Boy, do I ever feel for you with the in-law drama. My MIL acted sympathetic at first, actually fairly convincingly. However, she attacked me as soon as she didn’t “agree” with my needs to feel secure. She blamed me for the affair. What’s more, she did this less than two weeks before DDay3, when my husband was told to leave. It was at my most vulnerable time and honestly drove me over the edge. She even gave him a birthday card days later saying how proud she was of the man he was and how he went after what he wanted! Once he returned from his insanity (living with the old whore for more than two months), I tried the “bigger person” thing and “made nice” with the MIL. Well, I’ve always felt that she didn’t really like or accept me (after more than two decades and birthing her only grandchildren) and have even had others refer to “what she says about you”. She’s very passive aggressive and covertly controlling, likely why she cannot handle me (or my daughter) because she cannot control me.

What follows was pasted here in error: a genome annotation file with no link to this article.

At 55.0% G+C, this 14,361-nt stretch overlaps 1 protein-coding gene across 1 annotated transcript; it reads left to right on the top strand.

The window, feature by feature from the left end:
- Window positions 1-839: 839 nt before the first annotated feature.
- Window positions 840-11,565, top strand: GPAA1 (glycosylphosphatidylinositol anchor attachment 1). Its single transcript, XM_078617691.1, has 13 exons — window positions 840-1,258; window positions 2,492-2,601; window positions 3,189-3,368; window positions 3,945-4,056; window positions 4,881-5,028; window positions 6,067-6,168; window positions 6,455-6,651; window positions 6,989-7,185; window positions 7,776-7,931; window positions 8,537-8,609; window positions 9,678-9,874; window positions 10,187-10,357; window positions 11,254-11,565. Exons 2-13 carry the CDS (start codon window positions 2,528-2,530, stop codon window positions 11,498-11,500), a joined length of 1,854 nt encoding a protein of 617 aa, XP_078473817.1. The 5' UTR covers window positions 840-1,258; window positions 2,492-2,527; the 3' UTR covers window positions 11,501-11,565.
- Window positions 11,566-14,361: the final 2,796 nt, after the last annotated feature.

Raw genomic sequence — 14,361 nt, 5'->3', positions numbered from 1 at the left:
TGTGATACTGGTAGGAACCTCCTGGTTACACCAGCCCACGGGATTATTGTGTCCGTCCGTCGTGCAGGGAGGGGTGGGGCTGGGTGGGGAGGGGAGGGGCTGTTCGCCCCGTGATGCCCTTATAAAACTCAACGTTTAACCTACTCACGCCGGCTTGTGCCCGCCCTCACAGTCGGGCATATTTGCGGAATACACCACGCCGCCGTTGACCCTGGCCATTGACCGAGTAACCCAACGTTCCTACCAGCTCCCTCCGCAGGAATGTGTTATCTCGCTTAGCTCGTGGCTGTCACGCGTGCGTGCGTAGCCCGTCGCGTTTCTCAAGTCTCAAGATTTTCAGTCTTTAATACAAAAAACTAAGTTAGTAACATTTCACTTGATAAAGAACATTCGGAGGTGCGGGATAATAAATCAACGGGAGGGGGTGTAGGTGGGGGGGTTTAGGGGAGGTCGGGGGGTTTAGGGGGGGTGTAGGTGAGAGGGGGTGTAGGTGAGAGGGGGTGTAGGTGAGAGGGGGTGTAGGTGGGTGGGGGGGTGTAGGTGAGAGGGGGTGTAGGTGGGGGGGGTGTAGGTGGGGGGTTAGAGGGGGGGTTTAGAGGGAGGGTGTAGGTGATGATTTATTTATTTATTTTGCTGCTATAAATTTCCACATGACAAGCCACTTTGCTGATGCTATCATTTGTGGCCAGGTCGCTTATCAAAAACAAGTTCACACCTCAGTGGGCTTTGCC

Fast forward to the holidays and my birthday, she was invited to my home on my birthday and couldn’t even give me a birthday card, again (her oopsie! I forgot dig over the years). Not even to appear accepting after a year of hell thanks to her spawn. Well, I’m done and her son (like your h) FINALLY sees her clearly.

            It’s amazing that some women can never forgive you for taking away their sons and will never view you as good enough, even when their own sons are cheaters!

      • Colleen

        I feel grateful that his family totally took my side.

    • leaningonhope

      Sarah, thank you for this article. It is fully-loaded, yes. But helpful. Lots to think about. I could relate to way too many of your statements.
      And I am hoping you will explain or expound on some…